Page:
- Being in a neighborhood known for culture, vibrancy, communal gathering, and character.

- Having more than one toilet.

- Having an office floor plan more conducive to walking/activity/fitness.

- Having an easier time telling vendors and customers how to find us.

- Having an ADA box office and front entry.

- An integrated operations center will bring together the entire company (i.e. employees from all departments). Working more closely together as a holistic group will allow everyone at every level to take more ownership/pride in everything we do."

- Ed Hawkins, Marketing Manager/Copywriter

Sean Airhart photo.
"In many ways, the Seattle we have today is not the weird, artistic, grungy Seattle where I grew up. Some changes have taken our community in completely new directions. But I believe this particular new construction will preserve and enrich the city's culture. Here on the Seattle Center campus, where I spent summers as a rebellious teenager at Bumbershoot, winters being filled with wonder at PNB's Nutcracker and where, as a young kid, my creativity was sparked by Seattle Children's Theater and Seattle Children's Museum, (special places I now take my toddler), I can still feel the heart and soul of the same Seattle that made me. For this reason, and reasons my colleagues have eloquently expressed, I am going to enjoy working here so much. But the bottom line is, opera, like these different treasures on the Seattle Center campus, exists for all of us. The new building embodies that spirit of love and welcome."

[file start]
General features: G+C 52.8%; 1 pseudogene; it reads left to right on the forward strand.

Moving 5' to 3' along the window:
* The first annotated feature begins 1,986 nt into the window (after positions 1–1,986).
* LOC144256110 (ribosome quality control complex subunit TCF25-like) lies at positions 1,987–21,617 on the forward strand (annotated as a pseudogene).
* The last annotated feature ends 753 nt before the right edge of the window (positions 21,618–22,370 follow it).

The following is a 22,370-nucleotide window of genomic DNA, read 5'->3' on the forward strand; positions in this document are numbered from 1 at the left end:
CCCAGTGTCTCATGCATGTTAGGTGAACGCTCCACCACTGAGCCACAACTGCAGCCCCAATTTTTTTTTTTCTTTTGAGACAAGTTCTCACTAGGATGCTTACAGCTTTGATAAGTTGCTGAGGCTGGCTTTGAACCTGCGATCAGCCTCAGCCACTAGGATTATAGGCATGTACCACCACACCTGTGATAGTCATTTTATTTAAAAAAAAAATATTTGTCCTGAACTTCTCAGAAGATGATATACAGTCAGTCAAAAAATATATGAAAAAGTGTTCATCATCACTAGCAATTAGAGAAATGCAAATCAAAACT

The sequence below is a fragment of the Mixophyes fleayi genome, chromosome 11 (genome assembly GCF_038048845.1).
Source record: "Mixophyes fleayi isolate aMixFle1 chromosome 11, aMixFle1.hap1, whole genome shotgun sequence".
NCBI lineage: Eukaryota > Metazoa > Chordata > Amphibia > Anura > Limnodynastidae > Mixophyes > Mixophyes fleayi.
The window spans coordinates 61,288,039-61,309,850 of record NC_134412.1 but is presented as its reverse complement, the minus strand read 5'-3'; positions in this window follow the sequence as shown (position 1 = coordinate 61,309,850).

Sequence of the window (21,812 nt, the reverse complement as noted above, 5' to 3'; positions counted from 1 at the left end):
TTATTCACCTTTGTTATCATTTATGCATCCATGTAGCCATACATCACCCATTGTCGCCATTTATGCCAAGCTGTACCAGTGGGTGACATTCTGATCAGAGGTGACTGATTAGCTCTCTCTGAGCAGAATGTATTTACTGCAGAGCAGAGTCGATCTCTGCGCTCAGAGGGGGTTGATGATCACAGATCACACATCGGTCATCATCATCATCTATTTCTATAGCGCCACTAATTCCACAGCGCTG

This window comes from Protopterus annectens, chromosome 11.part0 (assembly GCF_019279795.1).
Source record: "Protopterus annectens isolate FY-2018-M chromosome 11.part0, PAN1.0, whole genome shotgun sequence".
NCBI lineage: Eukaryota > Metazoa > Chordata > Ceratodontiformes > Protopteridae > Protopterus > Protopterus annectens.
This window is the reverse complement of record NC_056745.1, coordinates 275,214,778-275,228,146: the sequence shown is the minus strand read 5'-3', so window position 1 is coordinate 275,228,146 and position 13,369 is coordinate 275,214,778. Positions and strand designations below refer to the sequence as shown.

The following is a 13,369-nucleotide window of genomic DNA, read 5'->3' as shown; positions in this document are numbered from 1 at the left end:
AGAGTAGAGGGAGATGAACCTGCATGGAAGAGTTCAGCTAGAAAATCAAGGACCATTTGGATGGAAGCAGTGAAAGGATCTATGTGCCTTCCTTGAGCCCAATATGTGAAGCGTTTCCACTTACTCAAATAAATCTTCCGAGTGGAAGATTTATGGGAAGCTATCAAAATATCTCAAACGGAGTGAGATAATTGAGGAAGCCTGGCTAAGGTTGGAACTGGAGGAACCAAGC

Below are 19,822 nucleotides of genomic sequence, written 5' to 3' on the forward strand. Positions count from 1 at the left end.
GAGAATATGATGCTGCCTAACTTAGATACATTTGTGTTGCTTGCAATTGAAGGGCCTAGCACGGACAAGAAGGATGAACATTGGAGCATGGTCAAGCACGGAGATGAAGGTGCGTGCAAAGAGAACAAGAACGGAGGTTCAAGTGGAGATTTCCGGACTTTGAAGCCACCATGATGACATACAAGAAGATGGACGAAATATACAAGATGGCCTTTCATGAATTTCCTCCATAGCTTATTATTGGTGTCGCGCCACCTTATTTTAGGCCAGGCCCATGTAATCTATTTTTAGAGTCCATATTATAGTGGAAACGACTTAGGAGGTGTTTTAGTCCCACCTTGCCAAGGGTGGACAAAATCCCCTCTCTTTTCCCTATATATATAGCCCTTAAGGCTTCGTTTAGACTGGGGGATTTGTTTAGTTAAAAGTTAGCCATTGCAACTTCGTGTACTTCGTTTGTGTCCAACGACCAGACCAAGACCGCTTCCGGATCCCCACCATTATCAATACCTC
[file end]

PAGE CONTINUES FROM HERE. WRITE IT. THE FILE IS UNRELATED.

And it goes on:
- Gabrielle Nomura Gainor, Communications & Public Engagement Manager 

In the future, Seattle Opera's new civic home could serve as a theater location for chamber operas, which, in the past have included As One, a transgender story, (above) and O+E, which depicts the classic Greek myth of Orpheus and Eurydice through an all-women creative team and principal singers. Top: Taylor Raven and Jorell Williams as Hannah before and Hannah after, respectively. Rozarii Lynch photo. Bottom: Magda-Sophia Gartner (O) and Tess Altiveros (E). Philip Newton photo 

"Our new building symbolizes who we are NOW. Much has changed since an ambitious but tight-fisted 'scrappy underdog' arts organization rented an old warehouse in a less-than-glamorous neighborhood. The role opera plays in our community has evolved. Seattle Opera used to be a status symbol for a municipality that had aspirations to be a major world city, but wasn’t quite there yet; the idea was, if people associated Seattle with ‘world-class opera’ (whatever that may be), movers and shakers from other cities would start to take Seattle seriously.

Today, Seattle is one of the world’s most important cities, and we certainly don’t need a fancy opera company to prove that point. What we need is an arts sector dedicated to bringing together people who might otherwise never meet, giving us all opportunities to LISTEN, and to celebrate our shared humanity. The new building will make that a palpable reality."